>"Scott Pilgrim vs. The World"

>DISCLAIMER: This post contains references to events in both the movie and the books. I recommend reading and watching Scott Pilgrim before reading this post. All links are affiliate links. You have been warned.

I recently both read the Scott Pilgrim graphic novels and watched the movie. The similarities are stunning, but the differences seem pointlessly disappointing. Whenever someone tries to adapt a given medium into a movie, the tendency is to start off strong and a lot like the original, but then to take artistic license and totally change it at the end of the movie. I know part of this is shortening the story in order to fit in the new format, but filmmakers tend to use adaptation as a platform for creation.

http://rcm.amazon.com/e/cm?t=fitmedia-20&o=1&p=8&l=bpl&asins=1932664084&fc1=000000&IS2=1&lt1=_blank&m=amazon&lc1=0000FF&bc1=000000&bg1=FFFFFF&f=ifrThe question is, is this a good thing or bad thing? On one hand, you’re creating a new medium for the fans of the original, but on the other hand, it’s a new medium for new fans. To what extent is it fair change the original story to fit a new medium for the sake of gaining new fans? Is it just that the old medium didn’t appeal to people who are now becoming fans of the new medium? Some people are just turned off by the concept of graphic novels (i.e.: comic books). Others dislike the time investment of any sort of novel, and are much more inclined to watch a movie which is easier and shorter. Even a graphic novel runs long (Scott Pilgrim in particular fills six books) compared to a movie which generally fits into two hours of screen time.

There are exceptions, of course. This is not to say that Scott Pilgrim is a classic in the same way, but if Peter Jackson had taken that much license with Lord of the Rings, fans of the original would’ve been appalled. What Tolkien fans were looking for was a visualized version of the amazing world that he created with words. The goal then was to fit Tolkien’s vision into a watchable screen format without losing its original spirit. Of course, the books had existed long enough to have enough fans to support a budget that gave the filmmakers enough screen time—4 to 5 hours per film—in order to make this a reality.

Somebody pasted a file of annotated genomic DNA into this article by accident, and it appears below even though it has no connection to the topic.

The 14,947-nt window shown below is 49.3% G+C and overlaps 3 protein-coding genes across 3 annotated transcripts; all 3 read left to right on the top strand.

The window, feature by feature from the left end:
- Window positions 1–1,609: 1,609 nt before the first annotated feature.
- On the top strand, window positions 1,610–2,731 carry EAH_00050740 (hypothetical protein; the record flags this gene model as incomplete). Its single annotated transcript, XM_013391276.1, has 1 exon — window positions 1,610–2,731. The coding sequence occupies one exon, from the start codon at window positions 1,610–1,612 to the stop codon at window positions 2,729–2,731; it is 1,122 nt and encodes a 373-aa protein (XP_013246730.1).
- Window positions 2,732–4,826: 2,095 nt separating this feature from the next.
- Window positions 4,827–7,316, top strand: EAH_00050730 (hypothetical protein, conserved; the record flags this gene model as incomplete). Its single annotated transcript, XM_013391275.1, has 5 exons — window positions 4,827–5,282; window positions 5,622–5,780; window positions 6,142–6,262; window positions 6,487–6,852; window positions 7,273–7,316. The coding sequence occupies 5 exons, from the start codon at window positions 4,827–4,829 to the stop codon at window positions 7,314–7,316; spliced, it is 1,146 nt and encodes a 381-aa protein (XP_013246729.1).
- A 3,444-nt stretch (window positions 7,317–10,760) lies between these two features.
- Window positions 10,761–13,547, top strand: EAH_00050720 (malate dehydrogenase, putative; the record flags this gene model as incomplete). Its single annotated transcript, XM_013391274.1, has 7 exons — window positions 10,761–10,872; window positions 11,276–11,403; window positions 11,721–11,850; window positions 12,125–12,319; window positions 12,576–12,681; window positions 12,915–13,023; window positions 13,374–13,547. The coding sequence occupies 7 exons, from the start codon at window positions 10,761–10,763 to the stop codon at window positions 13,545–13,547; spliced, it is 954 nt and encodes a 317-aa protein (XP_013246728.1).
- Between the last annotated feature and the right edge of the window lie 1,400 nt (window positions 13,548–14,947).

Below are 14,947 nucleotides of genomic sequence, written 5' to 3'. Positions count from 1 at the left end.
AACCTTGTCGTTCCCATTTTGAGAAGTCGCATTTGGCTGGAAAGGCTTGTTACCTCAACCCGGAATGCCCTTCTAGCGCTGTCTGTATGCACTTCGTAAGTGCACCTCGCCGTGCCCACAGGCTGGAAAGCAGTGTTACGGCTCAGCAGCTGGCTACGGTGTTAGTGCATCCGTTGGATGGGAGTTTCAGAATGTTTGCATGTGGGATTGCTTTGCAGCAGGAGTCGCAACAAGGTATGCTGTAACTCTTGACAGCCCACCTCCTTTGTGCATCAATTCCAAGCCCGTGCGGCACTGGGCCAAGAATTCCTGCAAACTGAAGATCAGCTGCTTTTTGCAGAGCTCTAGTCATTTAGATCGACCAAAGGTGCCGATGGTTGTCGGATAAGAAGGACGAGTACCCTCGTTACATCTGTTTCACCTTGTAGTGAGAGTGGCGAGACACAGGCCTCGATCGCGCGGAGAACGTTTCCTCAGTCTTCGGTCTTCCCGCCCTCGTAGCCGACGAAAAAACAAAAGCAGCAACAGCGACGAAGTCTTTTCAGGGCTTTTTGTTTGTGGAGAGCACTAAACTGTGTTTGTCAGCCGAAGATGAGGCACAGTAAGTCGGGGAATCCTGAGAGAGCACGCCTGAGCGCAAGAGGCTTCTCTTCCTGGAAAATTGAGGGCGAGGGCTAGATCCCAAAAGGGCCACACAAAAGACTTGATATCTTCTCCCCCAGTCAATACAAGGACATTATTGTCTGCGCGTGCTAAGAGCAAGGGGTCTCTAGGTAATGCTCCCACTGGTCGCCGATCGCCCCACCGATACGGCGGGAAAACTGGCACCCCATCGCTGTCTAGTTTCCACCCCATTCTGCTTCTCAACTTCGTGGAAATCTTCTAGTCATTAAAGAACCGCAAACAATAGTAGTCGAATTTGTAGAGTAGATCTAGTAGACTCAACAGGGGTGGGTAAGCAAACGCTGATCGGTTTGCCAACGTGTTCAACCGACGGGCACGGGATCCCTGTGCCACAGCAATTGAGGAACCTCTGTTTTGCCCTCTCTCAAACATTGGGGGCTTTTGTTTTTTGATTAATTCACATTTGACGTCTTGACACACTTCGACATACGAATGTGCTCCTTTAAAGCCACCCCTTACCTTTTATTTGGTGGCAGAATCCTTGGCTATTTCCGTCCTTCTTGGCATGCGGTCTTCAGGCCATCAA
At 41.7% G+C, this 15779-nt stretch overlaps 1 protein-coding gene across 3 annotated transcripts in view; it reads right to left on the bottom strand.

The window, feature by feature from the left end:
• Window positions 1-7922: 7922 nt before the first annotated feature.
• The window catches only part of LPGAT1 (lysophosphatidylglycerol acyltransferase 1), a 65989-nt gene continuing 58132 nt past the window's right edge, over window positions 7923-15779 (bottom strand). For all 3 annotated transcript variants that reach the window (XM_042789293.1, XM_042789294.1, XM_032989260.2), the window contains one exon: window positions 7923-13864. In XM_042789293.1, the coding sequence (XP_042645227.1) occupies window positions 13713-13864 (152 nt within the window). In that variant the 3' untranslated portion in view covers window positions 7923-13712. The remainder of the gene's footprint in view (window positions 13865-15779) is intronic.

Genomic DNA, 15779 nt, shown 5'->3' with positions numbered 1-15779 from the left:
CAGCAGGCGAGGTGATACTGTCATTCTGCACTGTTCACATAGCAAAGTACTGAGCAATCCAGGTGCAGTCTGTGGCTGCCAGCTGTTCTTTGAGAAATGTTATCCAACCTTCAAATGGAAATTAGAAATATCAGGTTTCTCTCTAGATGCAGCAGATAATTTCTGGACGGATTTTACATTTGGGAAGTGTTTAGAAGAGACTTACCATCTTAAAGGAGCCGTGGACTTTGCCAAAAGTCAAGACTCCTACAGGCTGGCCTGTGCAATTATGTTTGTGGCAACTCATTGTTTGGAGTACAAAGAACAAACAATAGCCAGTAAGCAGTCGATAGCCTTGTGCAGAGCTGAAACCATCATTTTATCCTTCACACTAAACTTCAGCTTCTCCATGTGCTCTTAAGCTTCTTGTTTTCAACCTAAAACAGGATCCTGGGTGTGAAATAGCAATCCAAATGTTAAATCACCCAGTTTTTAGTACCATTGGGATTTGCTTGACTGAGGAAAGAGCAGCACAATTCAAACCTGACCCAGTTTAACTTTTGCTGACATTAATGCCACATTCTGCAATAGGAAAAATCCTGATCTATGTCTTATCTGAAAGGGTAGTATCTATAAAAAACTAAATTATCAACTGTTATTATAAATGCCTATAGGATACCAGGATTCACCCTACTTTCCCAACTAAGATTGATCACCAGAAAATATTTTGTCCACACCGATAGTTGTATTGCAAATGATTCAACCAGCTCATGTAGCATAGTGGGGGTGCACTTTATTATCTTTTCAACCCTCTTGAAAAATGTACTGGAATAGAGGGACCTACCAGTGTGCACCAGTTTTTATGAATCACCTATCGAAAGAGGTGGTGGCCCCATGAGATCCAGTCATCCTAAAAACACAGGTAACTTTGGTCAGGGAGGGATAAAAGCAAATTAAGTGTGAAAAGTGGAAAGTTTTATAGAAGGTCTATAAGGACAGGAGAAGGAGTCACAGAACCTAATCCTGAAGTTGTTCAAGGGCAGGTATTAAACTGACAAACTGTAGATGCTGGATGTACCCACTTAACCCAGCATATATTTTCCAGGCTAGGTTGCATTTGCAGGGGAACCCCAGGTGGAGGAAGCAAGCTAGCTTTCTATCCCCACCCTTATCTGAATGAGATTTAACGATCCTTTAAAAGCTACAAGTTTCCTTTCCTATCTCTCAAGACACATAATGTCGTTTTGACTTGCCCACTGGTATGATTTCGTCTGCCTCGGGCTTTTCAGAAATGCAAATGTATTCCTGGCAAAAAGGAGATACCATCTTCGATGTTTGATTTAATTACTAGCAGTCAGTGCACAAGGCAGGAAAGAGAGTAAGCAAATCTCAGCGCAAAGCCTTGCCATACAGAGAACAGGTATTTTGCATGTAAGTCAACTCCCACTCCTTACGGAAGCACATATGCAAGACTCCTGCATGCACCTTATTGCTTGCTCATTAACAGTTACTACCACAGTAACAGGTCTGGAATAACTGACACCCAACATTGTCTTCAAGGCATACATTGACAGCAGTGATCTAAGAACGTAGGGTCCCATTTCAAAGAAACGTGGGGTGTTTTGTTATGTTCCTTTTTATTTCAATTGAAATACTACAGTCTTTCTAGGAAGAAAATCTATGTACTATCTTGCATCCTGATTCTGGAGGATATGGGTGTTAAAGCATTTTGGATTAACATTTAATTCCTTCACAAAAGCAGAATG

http://rcm.amazon.com/e/cm?t=fitmedia-20&o=1&p=8&l=bpl&asins=B0041T52S6&fc1=000000&IS2=1&lt1=_blank&m=amazon&lc1=0000FF&bc1=000000&bg1=FFFFFF&f=ifrScott Pilgrim, of course, doesn’t have nearly the fan base and so the question remains: why change the second half of the story so much from the original? The remarkable thing about this movie is that it so perfectly matches the graphic novel for about the first hour. After that point it starts making respectable cuts of scenes that arguably might have been unnecessary even in the novel. After some creative shuffling of the important plot points in the main body of the movie, the filmmakers made some choices that, I believe, diverged from the original story.

The most tragic thing about the movie is that the filmmakers and entirely missed the point of Nega-Scott. This concept isn’t even fully developed in the novels, but even though it was subtle, it seems to me that the author was trying to say how Scott forgot his mistakes because he ran away from his dark side. In either killing or fleeing from his dark side, Scott also avoided absorbing the lessons from the experience. In the novels, Scott’s training session with Kim leads him to eventually meld with Nega-Scott to become a whole person, capable of defeating Gideon and fixing his relationship with Ramona. In the movie, however, they seem to make a kind of flippant joke of the character.

All of this is not to say that the movie Scott Pilgrim vs. The World, is not thoroughly enjoyable on its own merit. It just simply does not contain the same depth as the graphic novels.

Is it impossible to maintain the depth while condensing the story into 120 minutes, or is it just REALLY HARD to do? I don’t think it’s impossible, and if I’m right, then this hard work is where the value is created. Interestingly, this means that it is actually harder (and therefore more artistic) to do a great job of condensing the exact story, than it is to create a new story out of the old one.

A movie with this kind of condensed depth kicks you in chest—and leaves you wanting to know more. If you’re truly a new fan, you’ll go to the original material for more. There is no point in using an original story to create a disconnected movie that is easier to swallow than the original. Condensed means potent. If you want to create art, never fear scaring away those that can’t handle it.


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